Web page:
Even 30 years after her death, Princess Grace of Monaco, otherwise known as the actress Grace Kelly, is as much admired and revered by many as she was in her lifetime. Her life was short (she was only 52 when she died) but it was an extraordinary one. Many biographies have been written about her, in her lifetime and since her death, and some even with Royal approval. We take a slightly briefer look at her life.
This time, the ‘The Wedding of the Century’ and Grace’s royal role.
The week between Grace’s arrival and her wedding were fraught – Monaco was transformed into a media circus and Rainier and Grace had to appear at many official events. Reporters blocked the couple’s path everywhere they went, and one reporter even lay down in the road pretending to have been run over, all to get a picture of the couple. By the time the day of the civil ceremony arrived on 18th April, they were exhausted. As Rainier later said,
“It wasn’t fun then and in the middle of the turmoil Grace kept saying, maybe we should run off to a small chapel somewhere in the mountains and finish getting married there. I wish we had because there was no way either she or I could really enjoy what was happening”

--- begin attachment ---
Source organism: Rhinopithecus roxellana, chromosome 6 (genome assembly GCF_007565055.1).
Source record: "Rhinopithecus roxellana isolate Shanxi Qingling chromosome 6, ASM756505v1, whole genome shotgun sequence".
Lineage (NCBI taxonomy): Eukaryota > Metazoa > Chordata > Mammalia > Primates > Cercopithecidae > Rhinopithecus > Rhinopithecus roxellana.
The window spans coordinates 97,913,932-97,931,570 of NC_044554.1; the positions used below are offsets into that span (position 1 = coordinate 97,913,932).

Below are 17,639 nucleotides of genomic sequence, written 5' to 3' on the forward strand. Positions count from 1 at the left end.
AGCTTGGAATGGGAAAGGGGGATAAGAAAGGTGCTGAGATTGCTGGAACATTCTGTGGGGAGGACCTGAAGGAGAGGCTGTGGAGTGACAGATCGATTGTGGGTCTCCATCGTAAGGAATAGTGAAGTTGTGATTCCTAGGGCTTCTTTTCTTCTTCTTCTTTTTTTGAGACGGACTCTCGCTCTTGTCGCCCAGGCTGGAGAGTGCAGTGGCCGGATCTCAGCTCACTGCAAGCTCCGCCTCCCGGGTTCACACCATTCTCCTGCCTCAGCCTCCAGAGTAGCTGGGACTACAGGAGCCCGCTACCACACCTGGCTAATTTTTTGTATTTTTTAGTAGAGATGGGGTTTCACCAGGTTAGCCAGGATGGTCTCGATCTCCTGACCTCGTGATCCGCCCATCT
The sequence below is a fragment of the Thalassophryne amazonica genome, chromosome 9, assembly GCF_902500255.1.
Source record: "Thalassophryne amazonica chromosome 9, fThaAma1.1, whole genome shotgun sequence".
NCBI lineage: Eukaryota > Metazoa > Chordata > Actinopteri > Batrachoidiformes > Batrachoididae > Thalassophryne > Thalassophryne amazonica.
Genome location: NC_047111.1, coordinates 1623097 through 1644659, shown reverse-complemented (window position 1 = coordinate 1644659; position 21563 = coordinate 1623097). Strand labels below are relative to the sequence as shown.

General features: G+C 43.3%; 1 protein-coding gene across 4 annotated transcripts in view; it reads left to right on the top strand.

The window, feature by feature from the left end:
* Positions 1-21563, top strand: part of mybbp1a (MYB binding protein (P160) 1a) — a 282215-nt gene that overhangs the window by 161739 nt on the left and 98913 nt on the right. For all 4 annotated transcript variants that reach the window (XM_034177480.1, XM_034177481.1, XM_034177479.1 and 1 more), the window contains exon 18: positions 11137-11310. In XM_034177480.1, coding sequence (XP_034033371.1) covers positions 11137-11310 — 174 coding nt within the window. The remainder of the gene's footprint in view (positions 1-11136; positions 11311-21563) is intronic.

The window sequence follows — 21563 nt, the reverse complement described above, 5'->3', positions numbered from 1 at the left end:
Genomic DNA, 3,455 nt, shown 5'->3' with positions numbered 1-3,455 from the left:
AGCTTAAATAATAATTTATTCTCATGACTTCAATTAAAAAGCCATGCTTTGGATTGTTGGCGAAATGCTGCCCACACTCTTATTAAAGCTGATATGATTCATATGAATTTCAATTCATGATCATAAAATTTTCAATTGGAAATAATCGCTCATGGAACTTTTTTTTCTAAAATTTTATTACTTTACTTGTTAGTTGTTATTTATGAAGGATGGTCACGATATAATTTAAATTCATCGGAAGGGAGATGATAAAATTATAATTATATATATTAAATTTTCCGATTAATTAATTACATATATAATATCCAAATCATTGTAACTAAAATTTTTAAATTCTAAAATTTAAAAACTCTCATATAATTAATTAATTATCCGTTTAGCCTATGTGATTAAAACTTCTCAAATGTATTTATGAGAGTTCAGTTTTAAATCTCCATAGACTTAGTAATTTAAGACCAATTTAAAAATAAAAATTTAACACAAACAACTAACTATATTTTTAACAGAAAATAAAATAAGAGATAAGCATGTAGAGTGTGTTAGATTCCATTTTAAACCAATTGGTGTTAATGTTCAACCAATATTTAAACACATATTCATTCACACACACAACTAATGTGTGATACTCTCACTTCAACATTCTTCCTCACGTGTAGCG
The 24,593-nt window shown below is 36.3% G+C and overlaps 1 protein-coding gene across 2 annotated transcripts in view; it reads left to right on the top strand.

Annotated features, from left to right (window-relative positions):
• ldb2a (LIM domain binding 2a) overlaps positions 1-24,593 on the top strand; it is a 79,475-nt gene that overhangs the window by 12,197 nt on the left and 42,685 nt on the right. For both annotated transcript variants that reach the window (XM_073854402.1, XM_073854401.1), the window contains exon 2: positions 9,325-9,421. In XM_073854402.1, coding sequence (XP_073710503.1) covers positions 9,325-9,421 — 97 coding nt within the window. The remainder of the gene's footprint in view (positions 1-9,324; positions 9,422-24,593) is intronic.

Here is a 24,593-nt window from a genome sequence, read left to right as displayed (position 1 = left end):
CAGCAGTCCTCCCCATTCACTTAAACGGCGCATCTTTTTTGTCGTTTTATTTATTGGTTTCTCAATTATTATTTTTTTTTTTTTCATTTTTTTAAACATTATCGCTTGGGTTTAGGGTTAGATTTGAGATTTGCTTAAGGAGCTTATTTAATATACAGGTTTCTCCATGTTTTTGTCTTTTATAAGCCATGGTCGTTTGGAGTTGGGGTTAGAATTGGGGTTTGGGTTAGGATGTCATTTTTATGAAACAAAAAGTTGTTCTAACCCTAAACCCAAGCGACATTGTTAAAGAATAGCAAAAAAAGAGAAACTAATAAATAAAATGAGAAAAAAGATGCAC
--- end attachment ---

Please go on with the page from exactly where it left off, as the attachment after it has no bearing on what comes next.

Rainier and Grace were officially married in the Throne Room of the Prince’s Palace with just immediate family and very close friends present. Then they had to re-enact the whole thing for MGM’s cameras. As compensation to MGM, as she would not be completing her seven year contract with them, Grace agreed to grant them the rights to film and televise the civil and religious wedding ceremonies. The result is the film The Wedding in Monaco which was screened around the world. The civil ceremony was followed by a luncheon, and in the afternoon, Grace and Rainier appeared at a garden party for just the Monegasque people. In the evening, the couple attended a Gala at the Opera House.